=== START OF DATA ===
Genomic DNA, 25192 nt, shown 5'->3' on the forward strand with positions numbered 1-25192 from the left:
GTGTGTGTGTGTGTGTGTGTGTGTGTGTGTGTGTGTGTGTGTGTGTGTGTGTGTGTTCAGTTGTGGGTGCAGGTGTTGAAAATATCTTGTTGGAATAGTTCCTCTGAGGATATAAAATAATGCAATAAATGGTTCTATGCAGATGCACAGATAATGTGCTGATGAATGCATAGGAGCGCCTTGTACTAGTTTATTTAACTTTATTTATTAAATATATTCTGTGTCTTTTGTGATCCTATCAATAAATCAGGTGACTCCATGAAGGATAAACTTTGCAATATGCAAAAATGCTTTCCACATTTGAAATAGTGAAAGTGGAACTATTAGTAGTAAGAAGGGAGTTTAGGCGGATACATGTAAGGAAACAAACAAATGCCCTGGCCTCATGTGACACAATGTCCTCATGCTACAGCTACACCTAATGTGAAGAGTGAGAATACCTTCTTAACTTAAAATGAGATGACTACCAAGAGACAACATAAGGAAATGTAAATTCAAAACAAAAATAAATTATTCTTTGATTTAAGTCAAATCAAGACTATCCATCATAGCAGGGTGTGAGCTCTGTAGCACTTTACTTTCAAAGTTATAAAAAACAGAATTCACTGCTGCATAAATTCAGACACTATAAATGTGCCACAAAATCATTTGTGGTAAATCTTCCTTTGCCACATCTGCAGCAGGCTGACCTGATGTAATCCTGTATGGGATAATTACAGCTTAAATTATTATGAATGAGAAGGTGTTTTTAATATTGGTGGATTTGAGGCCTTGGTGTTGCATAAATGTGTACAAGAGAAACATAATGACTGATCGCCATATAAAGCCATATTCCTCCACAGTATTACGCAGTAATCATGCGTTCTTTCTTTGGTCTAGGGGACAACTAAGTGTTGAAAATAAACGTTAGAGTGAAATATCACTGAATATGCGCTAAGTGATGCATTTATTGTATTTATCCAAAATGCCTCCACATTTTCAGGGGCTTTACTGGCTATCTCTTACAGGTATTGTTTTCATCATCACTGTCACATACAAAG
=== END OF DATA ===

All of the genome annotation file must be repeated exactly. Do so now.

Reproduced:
Genomic DNA, 25192 nt, shown 5'->3' on the forward strand with positions numbered 1-25192 from the left:
GTGTGTGTGTGTGTGTGTGTGTGTGTGTGTGTGTGTGTGTGTGTGTGTGTGTGTGTTCAGTTGTGGGTGCAGGTGTTGAAAATATCTTGTTGGAATAGTTCCTCTGAGGATATAAAATAATGCAATAAATGGTTCTATGCAGATGCACAGATAATGTGCTGATGAATGCATAGGAGCGCCTTGTACTAGTTTATTTAACTTTATTTATTAAATATATTCTGTGTCTTTTGTGATCCTATCAATAAATCAGGTGACTCCATGAAGGATAAACTTTGCAATATGCAAAAATGCTTTCCACATTTGAAATAGTGAAAGTGGAACTATTAGTAGTAAGAAGGGAGTTTAGGCGGATACATGTAAGGAAACAAACAAATGCCCTGGCCTCATGTGACACAATGTCCTCATGCTACAGCTACACCTAATGTGAAGAGTGAGAATACCTTCTTAACTTAAAATGAGATGACTACCAAGAGACAACATAAGGAAATGTAAATTCAAAACAAAAATAAATTATTCTTTGATTTAAGTCAAATCAAGACTATCCATCATAGCAGGGTGTGAGCTCTGTAGCACTTTACTTTCAAAGTTATAAAAAACAGAATTCACTGCTGCATAAATTCAGACACTATAAATGTGCCACAAAATCATTTGTGGTAAATCTTCCTTTGCCACATCTGCAGCAGGCTGACCTGATGTAATCCTGTATGGGATAATTACAGCTTAAATTATTATGAATGAGAAGGTGTTTTTAATATTGGTGGATTTGAGGCCTTGGTGTTGCATAAATGTGTACAAGAGAAACATAATGACTGATCGCCATATAAAGCCATATTCCTCCACAGTATTACGCAGTAATCATGCGTTCTTTCTTTGGTCTAGGGGACAACTAAGTGTTGAAAATAAACGTTAGAGTGAAATATCACTGAATATGCGCTAAGTGATGCATTTATTGTATTTATCCAAAATGCCTCCACATTTTCAGGGGCTTTACTGGCTATCTCTTACAGGTATTGTTTTCATCATCACTGTCACATACAAAG